The system 100 can include one or more filter traps 108. The system 100 can trap bacteria using size exclusion filtration. The filter traps 108 can include a first fluid cavity and a second fluid cavity. The first and second fluid cavities can be separated from one another by a membrane. The membrane can be a track etched filter. The membrane can be a cellulose-based, nylon-based, polyethersulfone-based, or polypropylene-based filter. The membrane can be a tortuous path membrane. The membrane can include pores between about 0.1 μm and about 0.5 μm, between about 0.1 μm and about 0.4 μm, between about 0.1 μm and about 0.3 μm, or between about 0.2 μm and about 0.3 μm.
The collection outlets of the acoustic separator 104 can feed into an inlet of the first cavity of the filter traps 108. The fluid can flow through the membrane and into the second cavity of the filter traps 108. The membrane can capture particles remaining in the fluid as the fluid flows from the first cavity to the second cavity. For example, the bacteria in the fluid can be captured on the membrane. The fluid flowing through the membrane can flow out of the cartridge 208 through the outlet 106(1) as waste.
The cartridge 208 can include a wash inlet 110. The wash inlet 110 can feed into the inlet of the second cavity of the filter traps 108. In some implementations, a wash fluid (wash mixture) can be flowed into the filter traps 108 from the wash inlet 110. The wash fluid can flow into the second cavity of the filter traps 108, through the membranes, and into the first cavity of the filter traps 108. A pump 200 can pump the wash fluid into the filter traps 108 after flowing fluid from the acoustic separator 104 into the filter traps 108. The pump 200 can flow the wash fluid into the filter trap 108 to wash bacteria and other particles captured on the membrane into the detection sites 202.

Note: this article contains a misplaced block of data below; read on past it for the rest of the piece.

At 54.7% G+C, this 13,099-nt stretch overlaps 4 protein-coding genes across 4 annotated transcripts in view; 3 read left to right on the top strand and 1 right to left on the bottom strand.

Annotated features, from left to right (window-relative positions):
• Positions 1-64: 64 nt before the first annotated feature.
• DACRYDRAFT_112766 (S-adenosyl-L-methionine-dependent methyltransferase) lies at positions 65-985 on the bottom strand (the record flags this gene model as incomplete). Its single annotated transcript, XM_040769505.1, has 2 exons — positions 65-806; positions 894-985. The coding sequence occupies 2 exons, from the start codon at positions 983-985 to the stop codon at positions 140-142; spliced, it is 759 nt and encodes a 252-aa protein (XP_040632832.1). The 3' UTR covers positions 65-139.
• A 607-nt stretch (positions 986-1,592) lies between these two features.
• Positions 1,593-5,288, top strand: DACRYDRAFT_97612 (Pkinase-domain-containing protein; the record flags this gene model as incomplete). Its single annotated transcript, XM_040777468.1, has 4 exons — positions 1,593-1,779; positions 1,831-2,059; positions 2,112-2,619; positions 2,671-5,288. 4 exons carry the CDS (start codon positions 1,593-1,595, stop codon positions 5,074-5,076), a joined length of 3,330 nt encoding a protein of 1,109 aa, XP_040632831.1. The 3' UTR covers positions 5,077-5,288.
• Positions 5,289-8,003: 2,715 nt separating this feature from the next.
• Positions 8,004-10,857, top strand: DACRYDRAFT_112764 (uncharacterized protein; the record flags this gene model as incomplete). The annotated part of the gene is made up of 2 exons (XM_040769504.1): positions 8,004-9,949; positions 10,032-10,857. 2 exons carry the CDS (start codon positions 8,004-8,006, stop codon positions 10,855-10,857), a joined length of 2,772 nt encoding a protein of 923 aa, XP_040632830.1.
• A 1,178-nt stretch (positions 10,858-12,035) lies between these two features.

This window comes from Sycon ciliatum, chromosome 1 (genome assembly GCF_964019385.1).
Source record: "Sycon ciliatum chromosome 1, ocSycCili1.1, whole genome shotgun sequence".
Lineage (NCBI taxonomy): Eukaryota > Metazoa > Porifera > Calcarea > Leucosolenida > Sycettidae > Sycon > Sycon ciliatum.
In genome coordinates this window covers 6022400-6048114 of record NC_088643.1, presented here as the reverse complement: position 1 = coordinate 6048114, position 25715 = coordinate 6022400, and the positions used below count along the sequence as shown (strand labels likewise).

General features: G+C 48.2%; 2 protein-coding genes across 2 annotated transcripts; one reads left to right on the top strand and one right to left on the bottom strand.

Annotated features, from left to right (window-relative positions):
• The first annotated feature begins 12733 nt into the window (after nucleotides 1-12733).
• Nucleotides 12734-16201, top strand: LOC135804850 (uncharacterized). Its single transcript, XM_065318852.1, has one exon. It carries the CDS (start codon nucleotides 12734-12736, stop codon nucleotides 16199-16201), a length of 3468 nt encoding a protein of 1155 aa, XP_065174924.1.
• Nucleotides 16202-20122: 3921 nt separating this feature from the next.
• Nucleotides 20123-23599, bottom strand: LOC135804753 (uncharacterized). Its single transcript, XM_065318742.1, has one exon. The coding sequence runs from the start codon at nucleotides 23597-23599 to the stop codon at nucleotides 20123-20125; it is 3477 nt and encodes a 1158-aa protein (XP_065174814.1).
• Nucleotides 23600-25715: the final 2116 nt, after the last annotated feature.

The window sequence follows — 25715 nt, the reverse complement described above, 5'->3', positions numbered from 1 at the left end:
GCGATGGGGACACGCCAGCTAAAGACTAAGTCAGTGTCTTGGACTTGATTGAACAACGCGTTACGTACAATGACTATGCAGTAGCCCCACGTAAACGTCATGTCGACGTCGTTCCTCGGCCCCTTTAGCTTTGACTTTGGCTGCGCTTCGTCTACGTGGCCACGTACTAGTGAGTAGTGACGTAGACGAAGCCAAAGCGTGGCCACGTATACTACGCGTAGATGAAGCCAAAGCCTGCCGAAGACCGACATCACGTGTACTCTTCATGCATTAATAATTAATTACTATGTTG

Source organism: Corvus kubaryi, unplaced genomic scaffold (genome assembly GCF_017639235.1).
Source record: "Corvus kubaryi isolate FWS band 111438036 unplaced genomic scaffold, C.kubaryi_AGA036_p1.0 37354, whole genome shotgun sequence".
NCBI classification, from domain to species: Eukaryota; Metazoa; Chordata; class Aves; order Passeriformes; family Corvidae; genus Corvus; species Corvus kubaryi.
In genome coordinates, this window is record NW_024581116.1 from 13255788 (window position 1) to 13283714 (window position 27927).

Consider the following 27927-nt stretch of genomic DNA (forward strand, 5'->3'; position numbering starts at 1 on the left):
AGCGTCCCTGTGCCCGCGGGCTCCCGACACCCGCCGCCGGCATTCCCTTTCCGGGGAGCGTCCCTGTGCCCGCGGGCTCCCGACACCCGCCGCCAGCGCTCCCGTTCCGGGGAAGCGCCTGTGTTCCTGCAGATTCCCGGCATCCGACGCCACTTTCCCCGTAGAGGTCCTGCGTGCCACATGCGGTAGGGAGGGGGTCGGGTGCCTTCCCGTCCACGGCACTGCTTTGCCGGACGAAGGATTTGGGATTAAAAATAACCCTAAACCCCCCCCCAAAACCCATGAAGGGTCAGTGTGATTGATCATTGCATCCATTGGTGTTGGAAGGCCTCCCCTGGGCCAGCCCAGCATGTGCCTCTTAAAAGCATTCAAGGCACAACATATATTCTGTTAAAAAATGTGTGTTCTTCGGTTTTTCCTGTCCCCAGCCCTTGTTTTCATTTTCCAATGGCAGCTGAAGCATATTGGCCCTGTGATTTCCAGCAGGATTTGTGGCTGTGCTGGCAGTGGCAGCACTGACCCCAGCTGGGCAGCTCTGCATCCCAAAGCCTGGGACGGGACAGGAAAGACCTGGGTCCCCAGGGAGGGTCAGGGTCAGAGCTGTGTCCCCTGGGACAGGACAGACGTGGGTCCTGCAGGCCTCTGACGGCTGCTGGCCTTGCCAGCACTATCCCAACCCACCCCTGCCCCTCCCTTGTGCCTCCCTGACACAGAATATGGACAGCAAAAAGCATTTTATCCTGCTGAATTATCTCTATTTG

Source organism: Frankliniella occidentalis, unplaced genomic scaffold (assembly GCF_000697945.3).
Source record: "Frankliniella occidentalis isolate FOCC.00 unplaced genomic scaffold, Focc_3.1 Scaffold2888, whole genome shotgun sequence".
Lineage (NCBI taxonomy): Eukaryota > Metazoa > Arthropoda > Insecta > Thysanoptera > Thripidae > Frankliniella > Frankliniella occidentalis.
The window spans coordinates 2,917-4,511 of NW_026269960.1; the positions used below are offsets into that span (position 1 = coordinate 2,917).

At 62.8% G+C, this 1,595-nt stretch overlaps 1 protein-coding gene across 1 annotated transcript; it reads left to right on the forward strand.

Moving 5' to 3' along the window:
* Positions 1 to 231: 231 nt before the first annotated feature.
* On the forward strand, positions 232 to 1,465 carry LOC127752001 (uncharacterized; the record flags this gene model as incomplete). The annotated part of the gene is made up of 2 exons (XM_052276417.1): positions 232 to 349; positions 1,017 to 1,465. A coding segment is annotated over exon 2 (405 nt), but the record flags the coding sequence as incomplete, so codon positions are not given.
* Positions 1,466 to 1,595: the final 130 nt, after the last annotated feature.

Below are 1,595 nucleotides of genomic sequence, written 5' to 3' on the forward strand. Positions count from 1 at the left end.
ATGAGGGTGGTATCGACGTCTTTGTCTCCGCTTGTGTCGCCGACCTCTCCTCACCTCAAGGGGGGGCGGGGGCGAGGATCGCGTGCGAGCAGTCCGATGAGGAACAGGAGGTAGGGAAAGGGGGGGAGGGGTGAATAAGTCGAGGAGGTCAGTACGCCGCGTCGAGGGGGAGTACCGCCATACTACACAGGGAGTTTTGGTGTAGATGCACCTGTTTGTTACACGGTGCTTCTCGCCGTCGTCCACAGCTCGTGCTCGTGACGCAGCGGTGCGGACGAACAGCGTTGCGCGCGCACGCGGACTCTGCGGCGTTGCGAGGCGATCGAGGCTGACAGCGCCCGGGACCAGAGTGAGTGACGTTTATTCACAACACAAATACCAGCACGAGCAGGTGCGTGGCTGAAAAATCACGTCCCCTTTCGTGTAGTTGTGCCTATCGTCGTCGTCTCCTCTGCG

The purified bacteria sample can flow into the microfluidic module 112. The microfluidic module can include different configurations for preparing different samples or for performing different tests on the sample. In some implementations, the microfluidic module 112 can include one or more microfluidic channels that enable the purified sample to be collected from the cartridge 208 for use at another device. The different configurations can be referred to as paths. The microfluidic module 112 can be a component of the cartridge 208 or can be a system or component that is separate from the cartridge 208. In some implementations, the bacteria or other trapped particles can be analyzed or otherwise processed directly on the filter of the filter trap 108.